AFTER days of mass demonstrations, Egypt’s military finally ousted Mohamed Morsy on Wednesday, the country’s first democratically elected president, in the country’s second revolution in two years.
Morsy, a Western-educated Islamist aligned with the Muslim Brotherhood movement, had rejected an ultimatum delivered by the military to resolve the crisis within 48 hours, creating a stand-off with the military, the most powerful institution in the country.
In a televised speech to the nation, Egypt’s top military officer, General Abdel-Fatah El-Sisi, said Morsy “did not achieve the goals of the people” during his single year in office.
Who runs Egypt now?
El-Sisi said Adly Mansour, head of the country’s Supreme Constitutional Court, has replaced Morsy as interim president and Mansour was sworn in yesterday.
The road map announced by El-Sisi also includes suspending and rewriting the constitution introduced after former dictator Hosni Mubarak’s ouster, and holding new parliamentary and presidential elections at a later, unspecified date.
Who is Adly Mansour?
The 67-year-old judge only became the head of Egypt’s Supreme Constitutional Court on Monday, and was named as the country’s new interim president just two days later. He was appointed vice president of the court in 1992, serving during Mubarak’s nearly 30-year rule. Mansour could serve between nine to 12 months in an interim role.
How have the Egyptians reacted?
The news has been met with jubilation and fireworks in Tahrir Square in central Cairo, where hundreds of thousands had turned out in recent days demanding Morsy leave office.
Their complaints ranged from concerns about the Muslim Brotherhood’s Islamic agenda being brought to bear on the nation’s laws, to frustration with his government’s failure to address high unemployment, crime and living costs.
But Morsy, who was elected as president with 52% of the vote last year, retains a substantial support base, which has congregated at rallies in places like Nasr City in Cairo. The pro-Morsy camp decried the army’s move as an illegitimate coup and refused to accept its validity, while Morsy himself has declared that he is still president.
As news of the coup broke, clashes were reported throughout the country, with at least eight killed and 340 wounded. Political violence had rocked the country in the days leading up to the military takeover.
How Muslim Brotherhood is treated?
The deposed president was arrested by presidential guards at their headquarters, and is being held under house arrest and “basically cut (off) from the world,” Muslim Brotherhood spokesman Gehad El-Haddad said. “They cut all his access, all his calls. No one is meeting him,” he said.
According to reports, the military has also begun rounding up members of the Muslim Brotherhood, the long-repressed political movement that propelled the deposed president to office. State-run newspaper Al-Ahram reported 300 members of the Muslim Brotherhood were being sought by police.
Arabic satellite network Al Jazeera reported its Cairo studios were raided during a live broadcast and its presenter, guests and producers detained, after broadcasting a taped statement from Morsy.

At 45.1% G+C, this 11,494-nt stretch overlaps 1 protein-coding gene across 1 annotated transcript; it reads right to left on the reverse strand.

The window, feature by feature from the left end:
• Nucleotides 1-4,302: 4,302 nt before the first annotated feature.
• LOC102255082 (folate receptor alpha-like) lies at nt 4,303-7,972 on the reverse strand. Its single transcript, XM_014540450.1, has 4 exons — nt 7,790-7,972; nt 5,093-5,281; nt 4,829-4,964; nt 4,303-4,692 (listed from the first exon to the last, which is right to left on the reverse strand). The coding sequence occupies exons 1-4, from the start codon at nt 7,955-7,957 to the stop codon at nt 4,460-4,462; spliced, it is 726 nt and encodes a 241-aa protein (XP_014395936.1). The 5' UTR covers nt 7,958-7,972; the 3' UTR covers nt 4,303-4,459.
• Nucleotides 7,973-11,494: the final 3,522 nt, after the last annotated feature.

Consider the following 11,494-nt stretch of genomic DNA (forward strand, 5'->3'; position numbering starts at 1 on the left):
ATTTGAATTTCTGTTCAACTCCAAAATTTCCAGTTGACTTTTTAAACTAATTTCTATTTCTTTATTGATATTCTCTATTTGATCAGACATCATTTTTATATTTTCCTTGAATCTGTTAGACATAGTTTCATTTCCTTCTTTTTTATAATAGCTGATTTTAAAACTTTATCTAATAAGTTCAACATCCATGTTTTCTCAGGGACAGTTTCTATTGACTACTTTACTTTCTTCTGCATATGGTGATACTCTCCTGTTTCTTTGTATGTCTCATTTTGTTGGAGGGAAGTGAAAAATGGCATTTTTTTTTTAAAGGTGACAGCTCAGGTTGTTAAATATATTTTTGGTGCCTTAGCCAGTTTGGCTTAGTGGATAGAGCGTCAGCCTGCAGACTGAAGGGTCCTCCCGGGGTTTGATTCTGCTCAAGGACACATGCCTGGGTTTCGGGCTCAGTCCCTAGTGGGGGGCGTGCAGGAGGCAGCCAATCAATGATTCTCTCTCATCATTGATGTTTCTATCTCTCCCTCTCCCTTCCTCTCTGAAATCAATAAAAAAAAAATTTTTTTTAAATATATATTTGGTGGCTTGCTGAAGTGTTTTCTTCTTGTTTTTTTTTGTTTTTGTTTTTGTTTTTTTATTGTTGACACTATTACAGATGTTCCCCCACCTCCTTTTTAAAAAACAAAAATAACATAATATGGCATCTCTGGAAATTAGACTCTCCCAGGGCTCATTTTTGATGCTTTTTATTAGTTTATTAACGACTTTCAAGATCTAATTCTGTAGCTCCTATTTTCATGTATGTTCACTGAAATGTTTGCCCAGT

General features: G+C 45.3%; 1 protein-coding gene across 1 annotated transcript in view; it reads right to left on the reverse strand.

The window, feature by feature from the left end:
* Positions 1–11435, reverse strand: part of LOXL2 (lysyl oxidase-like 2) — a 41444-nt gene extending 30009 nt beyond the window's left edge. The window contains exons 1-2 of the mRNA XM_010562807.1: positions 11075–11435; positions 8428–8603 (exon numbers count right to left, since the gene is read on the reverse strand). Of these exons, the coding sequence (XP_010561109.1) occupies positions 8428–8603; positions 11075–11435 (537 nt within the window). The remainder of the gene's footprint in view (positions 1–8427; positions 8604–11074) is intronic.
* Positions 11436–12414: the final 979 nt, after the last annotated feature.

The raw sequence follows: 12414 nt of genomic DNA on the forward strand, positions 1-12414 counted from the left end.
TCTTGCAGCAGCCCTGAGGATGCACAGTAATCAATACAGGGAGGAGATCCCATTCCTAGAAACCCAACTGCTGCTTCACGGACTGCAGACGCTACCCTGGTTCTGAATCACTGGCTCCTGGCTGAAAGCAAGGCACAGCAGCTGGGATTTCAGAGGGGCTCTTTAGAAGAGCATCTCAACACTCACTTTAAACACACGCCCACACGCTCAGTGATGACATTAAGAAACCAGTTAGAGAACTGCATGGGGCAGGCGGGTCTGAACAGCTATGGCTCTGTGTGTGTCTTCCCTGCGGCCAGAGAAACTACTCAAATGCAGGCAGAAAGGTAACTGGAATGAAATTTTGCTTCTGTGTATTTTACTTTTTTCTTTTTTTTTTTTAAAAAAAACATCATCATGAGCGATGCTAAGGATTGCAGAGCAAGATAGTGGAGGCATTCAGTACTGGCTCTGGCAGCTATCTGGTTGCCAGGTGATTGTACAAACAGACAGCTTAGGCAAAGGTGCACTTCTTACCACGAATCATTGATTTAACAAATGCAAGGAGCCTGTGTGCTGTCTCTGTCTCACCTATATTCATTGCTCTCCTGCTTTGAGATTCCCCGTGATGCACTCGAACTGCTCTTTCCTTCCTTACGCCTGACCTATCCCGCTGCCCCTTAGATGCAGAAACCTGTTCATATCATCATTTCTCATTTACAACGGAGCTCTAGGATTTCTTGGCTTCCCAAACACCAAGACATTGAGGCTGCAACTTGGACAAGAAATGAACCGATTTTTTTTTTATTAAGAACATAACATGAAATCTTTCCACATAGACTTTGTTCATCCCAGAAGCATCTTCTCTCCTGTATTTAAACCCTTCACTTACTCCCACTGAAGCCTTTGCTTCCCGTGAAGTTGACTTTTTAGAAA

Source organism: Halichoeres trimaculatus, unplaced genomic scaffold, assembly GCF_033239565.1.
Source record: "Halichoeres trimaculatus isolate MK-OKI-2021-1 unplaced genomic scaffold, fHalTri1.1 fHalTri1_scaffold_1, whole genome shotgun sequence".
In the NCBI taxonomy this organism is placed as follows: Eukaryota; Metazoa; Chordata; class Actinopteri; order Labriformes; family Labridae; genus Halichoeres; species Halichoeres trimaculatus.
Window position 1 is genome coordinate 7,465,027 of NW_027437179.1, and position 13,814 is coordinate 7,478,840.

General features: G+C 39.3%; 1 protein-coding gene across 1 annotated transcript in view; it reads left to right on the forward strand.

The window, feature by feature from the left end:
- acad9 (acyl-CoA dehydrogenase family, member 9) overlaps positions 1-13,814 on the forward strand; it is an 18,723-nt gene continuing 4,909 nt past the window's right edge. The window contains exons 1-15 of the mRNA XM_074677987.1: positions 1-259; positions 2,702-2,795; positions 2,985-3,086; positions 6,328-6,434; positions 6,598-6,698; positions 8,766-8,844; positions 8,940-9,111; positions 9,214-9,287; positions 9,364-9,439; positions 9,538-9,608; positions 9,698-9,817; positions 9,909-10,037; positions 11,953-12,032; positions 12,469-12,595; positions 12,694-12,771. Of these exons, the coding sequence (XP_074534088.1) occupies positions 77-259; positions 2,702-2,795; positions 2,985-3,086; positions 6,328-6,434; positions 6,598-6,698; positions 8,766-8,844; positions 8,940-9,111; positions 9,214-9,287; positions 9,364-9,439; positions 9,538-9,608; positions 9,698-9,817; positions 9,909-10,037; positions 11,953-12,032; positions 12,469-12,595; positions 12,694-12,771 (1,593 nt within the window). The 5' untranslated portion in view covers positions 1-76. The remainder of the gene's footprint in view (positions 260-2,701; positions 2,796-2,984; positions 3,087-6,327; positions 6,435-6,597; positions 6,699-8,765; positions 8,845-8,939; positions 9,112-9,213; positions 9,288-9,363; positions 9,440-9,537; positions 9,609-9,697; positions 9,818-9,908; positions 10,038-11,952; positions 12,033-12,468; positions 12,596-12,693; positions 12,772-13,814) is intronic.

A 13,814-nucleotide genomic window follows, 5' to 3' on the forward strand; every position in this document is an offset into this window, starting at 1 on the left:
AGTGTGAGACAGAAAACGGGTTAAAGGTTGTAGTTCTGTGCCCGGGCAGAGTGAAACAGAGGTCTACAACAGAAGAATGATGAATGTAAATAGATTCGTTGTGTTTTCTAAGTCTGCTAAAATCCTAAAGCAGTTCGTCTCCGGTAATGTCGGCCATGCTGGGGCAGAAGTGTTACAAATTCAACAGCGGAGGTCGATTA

How is Morsy’s base likely to respond?
Morsy has called for dialogue and appealed to his supporters to demonstrate peacefully, but observers fear the army’s actions could trigger a violent response.
Wedeman said there was a danger that some members of the Muslim Brotherhood would become disenfranchised and “challenge (Egypt’s new leaders) with violence.
They may take the attitude of ‘we tried to play the game, our leaders were jailed, our media have been shut down … so we’re going to destroy the system,’” he said. He felt the mood appeared more volatile than after Mubarak’s ouster in 2011.
“There’s not going to be that quiet after the storm this time around,” he said.
Mohammed Ayoob, Michigan State University professor emeritus of international relations, warns of a potential extremist backlash to the coup.
“The major lesson that Islamists in the Middle East are likely to learn from this episode is that they will not be allowed to exercise power no matter how many compromises they make in both the domestic and foreign policy arenas.”
He added: “This is likely to push a substantial portion of mainstream Islamists into the arms of the extremists who reject democracy and ideological compromise.”
Muslim Brotherhood spokesman El-Haddad reiterated his movement’s commitment to non-violence, but hinted at the frustrations felt by his camp. “At the end of the day, we are committed to democracy and to peaceful change of power. But if the road to democracy every time … gets derailed … what other option are the people left with?”
US President Barack Obama has expressed his country’s “deep concern” over the toppling of a democratically elected leader and the suspension of the constitution, and said he would instruct officials to review aid contributions to Egypt as a result.
Obama’s statement was telling in that he did not use the word “coup”, and in that he called on the Egyptian military to restore power to “a democratically elected civilian government” –– but not explicitly Morsy’s.
UN Secretary-General Ban Ki-moon also called for a quick return to civilian rule, appealing for “calm, non-violence, dialogue and restraint”.
By contrast, Saudi Arabia and the UAE both issued statements congratulating the Egyptian military for their actions.